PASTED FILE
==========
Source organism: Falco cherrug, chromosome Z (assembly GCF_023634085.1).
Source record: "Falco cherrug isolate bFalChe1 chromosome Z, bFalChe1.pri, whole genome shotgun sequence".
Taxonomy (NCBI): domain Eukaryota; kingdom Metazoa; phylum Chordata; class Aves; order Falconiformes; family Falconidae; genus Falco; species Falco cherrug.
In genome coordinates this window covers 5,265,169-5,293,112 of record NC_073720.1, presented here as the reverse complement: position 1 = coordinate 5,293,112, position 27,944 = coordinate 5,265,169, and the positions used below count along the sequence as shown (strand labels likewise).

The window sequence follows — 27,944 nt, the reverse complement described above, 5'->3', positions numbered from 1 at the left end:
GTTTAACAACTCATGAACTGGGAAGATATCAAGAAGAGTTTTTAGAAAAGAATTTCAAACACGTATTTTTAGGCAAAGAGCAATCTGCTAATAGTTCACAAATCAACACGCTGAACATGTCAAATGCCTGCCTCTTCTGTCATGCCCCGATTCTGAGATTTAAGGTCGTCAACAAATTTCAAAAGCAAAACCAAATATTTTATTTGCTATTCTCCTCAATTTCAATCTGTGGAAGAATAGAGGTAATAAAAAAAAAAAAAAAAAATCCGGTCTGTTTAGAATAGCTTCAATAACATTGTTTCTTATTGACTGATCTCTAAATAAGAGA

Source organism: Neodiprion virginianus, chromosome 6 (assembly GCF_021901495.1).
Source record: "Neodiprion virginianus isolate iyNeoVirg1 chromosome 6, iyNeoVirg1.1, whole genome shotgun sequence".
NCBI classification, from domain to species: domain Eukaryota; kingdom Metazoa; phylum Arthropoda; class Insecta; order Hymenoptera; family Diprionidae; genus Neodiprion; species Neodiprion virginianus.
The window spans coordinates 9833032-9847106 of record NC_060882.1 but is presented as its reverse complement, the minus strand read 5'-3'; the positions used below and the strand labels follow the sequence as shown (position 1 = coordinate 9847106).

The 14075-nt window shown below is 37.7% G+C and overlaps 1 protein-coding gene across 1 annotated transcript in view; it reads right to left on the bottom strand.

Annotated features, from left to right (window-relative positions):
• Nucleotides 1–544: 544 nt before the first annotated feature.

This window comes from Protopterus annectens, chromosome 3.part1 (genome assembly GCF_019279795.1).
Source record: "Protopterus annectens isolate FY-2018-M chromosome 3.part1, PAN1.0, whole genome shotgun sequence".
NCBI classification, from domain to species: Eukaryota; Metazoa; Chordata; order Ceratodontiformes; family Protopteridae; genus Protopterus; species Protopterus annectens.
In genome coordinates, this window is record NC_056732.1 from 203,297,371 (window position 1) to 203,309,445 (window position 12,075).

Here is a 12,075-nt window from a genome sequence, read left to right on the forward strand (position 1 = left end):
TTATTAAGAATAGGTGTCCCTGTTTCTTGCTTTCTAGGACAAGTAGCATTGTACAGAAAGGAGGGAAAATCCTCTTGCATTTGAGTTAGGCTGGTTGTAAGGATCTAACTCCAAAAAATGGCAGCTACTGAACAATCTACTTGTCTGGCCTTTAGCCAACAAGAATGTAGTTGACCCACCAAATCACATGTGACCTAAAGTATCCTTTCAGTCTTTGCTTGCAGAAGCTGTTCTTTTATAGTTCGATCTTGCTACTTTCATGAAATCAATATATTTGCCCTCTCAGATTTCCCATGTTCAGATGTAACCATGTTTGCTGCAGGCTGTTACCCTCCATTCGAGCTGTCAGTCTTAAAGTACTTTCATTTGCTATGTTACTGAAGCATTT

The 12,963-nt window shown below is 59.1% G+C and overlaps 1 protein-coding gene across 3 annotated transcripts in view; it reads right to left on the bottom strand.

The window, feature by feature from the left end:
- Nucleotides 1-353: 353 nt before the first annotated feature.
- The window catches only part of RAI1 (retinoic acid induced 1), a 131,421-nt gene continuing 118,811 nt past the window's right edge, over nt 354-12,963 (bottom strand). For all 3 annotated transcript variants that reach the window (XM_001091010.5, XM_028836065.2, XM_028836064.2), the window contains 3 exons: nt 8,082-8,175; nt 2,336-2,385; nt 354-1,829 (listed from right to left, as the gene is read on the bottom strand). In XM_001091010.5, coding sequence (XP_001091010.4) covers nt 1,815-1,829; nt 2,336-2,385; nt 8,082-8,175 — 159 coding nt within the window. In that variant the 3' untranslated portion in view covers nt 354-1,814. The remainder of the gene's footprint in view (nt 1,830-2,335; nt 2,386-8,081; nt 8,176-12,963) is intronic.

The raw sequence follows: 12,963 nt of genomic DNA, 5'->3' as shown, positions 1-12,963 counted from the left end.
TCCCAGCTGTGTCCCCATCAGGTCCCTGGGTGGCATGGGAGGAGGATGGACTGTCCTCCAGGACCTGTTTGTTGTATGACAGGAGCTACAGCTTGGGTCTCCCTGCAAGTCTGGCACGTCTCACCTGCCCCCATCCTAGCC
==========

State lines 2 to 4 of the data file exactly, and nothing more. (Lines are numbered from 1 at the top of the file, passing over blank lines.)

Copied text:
Source record: "Falco cherrug isolate bFalChe1 chromosome Z, bFalChe1.pri, whole genome shotgun sequence".
Taxonomy (NCBI): domain Eukaryota; kingdom Metazoa; phylum Chordata; class Aves; order Falconiformes; family Falconidae; genus Falco; species Falco cherrug.
In genome coordinates this window covers 5,265,169-5,293,112 of record NC_073720.1, presented here as the reverse complement: position 1 = coordinate 5,293,112, position 27,944 = coordinate 5,265,169, and the positions used below count along the sequence as shown (strand labels likewise).